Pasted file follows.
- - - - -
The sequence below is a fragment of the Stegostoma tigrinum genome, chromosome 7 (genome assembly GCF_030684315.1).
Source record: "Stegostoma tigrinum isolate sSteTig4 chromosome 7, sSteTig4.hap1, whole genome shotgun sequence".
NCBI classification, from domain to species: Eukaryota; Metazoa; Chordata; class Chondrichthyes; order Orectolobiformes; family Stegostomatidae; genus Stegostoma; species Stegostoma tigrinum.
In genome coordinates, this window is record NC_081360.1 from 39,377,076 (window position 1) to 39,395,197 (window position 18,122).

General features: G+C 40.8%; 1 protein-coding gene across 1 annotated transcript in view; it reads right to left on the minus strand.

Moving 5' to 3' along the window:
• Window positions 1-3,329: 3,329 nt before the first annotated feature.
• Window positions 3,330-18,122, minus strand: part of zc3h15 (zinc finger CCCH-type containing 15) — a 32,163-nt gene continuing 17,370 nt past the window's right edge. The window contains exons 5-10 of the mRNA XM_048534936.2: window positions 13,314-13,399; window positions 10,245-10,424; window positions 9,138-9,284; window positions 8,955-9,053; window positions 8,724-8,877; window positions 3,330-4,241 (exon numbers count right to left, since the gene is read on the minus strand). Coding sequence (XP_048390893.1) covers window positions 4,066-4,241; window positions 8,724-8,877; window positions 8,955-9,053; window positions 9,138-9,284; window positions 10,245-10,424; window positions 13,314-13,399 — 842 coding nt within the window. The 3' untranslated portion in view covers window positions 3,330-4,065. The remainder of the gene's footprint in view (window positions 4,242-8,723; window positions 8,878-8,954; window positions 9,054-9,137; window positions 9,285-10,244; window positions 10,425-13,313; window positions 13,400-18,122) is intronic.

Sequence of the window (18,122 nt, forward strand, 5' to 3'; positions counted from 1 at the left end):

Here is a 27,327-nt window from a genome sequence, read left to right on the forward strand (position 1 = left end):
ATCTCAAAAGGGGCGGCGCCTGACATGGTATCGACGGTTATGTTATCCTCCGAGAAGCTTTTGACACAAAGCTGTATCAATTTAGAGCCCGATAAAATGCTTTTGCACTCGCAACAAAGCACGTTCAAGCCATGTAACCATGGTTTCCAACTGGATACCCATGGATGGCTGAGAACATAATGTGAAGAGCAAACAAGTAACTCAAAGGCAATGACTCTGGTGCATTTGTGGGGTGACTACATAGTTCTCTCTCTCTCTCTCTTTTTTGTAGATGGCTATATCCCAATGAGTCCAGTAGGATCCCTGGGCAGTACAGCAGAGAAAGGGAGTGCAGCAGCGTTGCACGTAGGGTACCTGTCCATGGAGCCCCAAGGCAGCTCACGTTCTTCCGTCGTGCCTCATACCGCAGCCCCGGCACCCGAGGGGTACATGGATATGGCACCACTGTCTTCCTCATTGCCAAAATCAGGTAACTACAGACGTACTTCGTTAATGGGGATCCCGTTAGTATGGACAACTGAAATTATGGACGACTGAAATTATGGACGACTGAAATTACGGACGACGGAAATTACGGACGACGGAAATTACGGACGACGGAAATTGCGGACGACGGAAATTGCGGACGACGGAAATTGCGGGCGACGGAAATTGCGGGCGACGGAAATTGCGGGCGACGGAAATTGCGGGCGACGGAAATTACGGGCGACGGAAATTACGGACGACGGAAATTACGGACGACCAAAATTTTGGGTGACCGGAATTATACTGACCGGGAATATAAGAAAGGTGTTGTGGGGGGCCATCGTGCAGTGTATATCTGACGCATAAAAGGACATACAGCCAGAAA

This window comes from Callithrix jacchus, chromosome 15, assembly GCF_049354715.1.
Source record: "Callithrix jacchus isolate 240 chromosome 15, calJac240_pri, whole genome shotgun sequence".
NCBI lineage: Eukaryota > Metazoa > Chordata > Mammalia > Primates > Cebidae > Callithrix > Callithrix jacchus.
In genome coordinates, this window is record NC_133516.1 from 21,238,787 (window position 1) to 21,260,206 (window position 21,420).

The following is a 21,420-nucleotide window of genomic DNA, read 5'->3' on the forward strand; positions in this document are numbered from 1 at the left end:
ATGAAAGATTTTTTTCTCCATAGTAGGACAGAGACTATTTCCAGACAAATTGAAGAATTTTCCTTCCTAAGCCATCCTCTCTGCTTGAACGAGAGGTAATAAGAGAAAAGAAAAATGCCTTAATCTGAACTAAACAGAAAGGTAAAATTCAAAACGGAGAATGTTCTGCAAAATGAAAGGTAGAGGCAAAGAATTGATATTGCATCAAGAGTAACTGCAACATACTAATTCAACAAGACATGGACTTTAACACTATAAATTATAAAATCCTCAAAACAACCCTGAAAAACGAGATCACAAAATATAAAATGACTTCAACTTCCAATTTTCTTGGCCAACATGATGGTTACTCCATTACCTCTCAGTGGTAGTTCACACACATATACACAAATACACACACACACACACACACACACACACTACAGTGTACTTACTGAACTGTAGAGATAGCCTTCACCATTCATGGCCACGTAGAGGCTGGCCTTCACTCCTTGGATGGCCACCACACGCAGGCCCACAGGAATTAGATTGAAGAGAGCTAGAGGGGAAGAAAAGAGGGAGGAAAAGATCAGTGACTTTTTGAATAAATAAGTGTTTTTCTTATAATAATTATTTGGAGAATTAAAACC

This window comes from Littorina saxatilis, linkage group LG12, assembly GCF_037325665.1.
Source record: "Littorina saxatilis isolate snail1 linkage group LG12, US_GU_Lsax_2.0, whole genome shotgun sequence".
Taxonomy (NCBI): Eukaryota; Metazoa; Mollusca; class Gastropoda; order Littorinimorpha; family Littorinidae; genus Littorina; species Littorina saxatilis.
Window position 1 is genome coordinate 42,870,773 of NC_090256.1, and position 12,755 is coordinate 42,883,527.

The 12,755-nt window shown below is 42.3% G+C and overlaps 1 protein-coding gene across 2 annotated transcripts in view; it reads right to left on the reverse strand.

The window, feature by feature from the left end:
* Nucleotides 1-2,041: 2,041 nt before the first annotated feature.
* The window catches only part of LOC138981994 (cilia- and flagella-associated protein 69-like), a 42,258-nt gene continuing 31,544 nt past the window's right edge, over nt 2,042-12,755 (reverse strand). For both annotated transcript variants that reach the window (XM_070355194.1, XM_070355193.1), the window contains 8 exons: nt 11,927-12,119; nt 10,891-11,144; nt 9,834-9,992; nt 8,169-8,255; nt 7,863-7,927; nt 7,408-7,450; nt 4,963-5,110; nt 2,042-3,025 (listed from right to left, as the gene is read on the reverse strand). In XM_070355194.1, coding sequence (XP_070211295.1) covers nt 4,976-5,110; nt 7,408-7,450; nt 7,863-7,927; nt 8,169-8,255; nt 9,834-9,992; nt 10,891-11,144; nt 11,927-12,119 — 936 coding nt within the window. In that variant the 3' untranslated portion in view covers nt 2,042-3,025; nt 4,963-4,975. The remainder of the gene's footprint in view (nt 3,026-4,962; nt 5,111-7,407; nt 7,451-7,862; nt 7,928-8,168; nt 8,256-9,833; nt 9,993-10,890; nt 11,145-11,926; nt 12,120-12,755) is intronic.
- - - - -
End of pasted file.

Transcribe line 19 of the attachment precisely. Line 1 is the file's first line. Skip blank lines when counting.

Source record: "Littorina saxatilis isolate snail1 linkage group LG12, US_GU_Lsax_2.0, whole genome shotgun sequence".